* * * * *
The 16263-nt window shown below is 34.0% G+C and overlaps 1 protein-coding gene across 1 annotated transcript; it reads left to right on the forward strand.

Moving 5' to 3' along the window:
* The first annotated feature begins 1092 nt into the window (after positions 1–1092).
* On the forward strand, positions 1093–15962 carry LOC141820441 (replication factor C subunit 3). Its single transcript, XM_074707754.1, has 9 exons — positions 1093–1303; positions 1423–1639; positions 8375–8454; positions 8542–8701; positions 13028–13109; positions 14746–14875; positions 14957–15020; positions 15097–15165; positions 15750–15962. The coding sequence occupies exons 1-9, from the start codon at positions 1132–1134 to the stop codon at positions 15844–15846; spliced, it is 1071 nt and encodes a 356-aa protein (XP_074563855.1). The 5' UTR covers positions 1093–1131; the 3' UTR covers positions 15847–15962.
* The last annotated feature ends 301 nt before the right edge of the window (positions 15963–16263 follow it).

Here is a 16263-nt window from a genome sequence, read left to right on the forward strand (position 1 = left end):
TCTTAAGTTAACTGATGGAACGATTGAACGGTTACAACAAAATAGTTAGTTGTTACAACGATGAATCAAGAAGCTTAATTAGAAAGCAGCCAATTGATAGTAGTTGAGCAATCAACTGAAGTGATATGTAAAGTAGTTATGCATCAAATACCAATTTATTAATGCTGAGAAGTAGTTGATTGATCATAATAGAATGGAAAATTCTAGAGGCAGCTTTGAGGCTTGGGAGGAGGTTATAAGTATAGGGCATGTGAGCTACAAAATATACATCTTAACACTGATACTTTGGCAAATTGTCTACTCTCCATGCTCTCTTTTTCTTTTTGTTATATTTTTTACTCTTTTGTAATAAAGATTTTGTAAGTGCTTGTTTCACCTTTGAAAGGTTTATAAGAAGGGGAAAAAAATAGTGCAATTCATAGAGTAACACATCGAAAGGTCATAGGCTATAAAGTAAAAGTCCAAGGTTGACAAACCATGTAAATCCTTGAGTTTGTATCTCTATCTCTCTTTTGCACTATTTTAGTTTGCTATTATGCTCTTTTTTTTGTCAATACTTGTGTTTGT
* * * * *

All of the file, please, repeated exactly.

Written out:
The 16263-nt window shown below is 34.0% G+C and overlaps 1 protein-coding gene across 1 annotated transcript; it reads left to right on the forward strand.

Moving 5' to 3' along the window:
* The first annotated feature begins 1092 nt into the window (after positions 1–1092).
* On the forward strand, positions 1093–15962 carry LOC141820441 (replication factor C subunit 3). Its single transcript, XM_074707754.1, has 9 exons — positions 1093–1303; positions 1423–1639; positions 8375–8454; positions 8542–8701; positions 13028–13109; positions 14746–14875; positions 14957–15020; positions 15097–15165; positions 15750–15962. The coding sequence occupies exons 1-9, from the start codon at positions 1132–1134 to the stop codon at positions 15844–15846; spliced, it is 1071 nt and encodes a 356-aa protein (XP_074563855.1). The 5' UTR covers positions 1093–1131; the 3' UTR covers positions 15847–15962.
* The last annotated feature ends 301 nt before the right edge of the window (positions 15963–16263 follow it).

Here is a 16263-nt window from a genome sequence, read left to right on the forward strand (position 1 = left end):
TCTTAAGTTAACTGATGGAACGATTGAACGGTTACAACAAAATAGTTAGTTGTTACAACGATGAATCAAGAAGCTTAATTAGAAAGCAGCCAATTGATAGTAGTTGAGCAATCAACTGAAGTGATATGTAAAGTAGTTATGCATCAAATACCAATTTATTAATGCTGAGAAGTAGTTGATTGATCATAATAGAATGGAAAATTCTAGAGGCAGCTTTGAGGCTTGGGAGGAGGTTATAAGTATAGGGCATGTGAGCTACAAAATATACATCTTAACACTGATACTTTGGCAAATTGTCTACTCTCCATGCTCTCTTTTTCTTTTTGTTATATTTTTTACTCTTTTGTAATAAAGATTTTGTAAGTGCTTGTTTCACCTTTGAAAGGTTTATAAGAAGGGGAAAAAAATAGTGCAATTCATAGAGTAACACATCGAAAGGTCATAGGCTATAAAGTAAAAGTCCAAGGTTGACAAACCATGTAAATCCTTGAGTTTGTATCTCTATCTCTCTTTTGCACTATTTTAGTTTGCTATTATGCTCTTTTTTTTGTCAATACTTGTGTTTGT